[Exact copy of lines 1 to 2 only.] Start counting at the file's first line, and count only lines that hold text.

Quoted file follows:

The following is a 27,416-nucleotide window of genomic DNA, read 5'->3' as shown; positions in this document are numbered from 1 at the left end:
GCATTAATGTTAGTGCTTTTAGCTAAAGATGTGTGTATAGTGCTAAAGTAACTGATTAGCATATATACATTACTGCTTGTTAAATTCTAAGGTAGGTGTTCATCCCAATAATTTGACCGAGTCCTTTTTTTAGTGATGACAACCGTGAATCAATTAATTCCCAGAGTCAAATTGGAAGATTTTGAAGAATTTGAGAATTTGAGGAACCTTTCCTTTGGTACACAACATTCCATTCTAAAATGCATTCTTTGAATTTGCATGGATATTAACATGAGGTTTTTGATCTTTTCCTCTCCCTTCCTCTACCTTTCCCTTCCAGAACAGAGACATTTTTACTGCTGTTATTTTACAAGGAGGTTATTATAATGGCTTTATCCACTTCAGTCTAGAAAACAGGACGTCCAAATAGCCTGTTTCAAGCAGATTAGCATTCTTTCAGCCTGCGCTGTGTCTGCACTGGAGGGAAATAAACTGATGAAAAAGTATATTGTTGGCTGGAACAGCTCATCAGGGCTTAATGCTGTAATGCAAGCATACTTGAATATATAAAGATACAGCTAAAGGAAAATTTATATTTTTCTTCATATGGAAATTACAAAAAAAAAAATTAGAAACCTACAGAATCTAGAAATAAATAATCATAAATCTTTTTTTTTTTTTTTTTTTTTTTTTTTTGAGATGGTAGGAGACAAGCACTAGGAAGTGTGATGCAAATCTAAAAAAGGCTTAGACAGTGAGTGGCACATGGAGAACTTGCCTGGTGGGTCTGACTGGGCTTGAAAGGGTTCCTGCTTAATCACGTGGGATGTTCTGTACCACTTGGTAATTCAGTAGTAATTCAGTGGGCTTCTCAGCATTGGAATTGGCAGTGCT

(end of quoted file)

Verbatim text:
The following is a 27,416-nucleotide window of genomic DNA, read 5'->3' as shown; positions in this document are numbered from 1 at the left end:
GCATTAATGTTAGTGCTTTTAGCTAAAGATGTGTGTATAGTGCTAAAGTAACTGATTAGCATATATACATTACTGCTTGTTAAATTCTAAGGTAGGTGTTCATCCCAATAATTTGACCGAGTCCTTTTTTTAGTGATGACAACCGTGAATCAATTAATTCCCAGAGTCAAATTGGAAGATTTTGAAGAATTTGAGAATTTGAGGAACCTTTCCTTTGGTACACAACATTCCATTCTAAAATGCATTCTTTGAATTTGCATGGATATTAACATGAGGTTTTTGATCTTTTCCTCTCCCTTCCTCTACCTTTCCCTTCCAGAACAGAGACATTTTTACTGCTGTTATTTTACAAGGAGGTTATTATAATGGCTTTATCCACTTCAGTCTAGAAAACAGGACGTCCAAATAGCCTGTTTCAAGCAGATTAGCATTCTTTCAGCCTGCGCTGTGTCTGCACTGGAGGGAAATAAACTGATGAAAAAGTATATTGTTGGCTGGAACAGCTCATCAGGGCTTAATGCTGTAATGCAAGCATACTTGAATATATAAAGATACAGCTAAAGGAAAATTTATATTTTTCTTCATATGGAAATTACAAAAAAAAAAATTAGAAACCTACAGAATCTAGAAATAAATAATCATAAATCTTTTTTTTTTTTTTTTTTTTTTTTTTTTGAGATGGTAGGAGACAAGCACTAGGAAGTGTGATGCAAATCTAAAAAAGGCTTAGACAGTGAGTGGCACATGGAGAACTTGCCTGGTGGGTCTGACTGGGCTTGAAAGGGTTCCTGCTTAATCACGTGGGATGTTCTGTACCACTTGGTAATTCAGTAGTAATTCAGTGGGCTTCTCAGCATTGGAATTGGCAGTGCT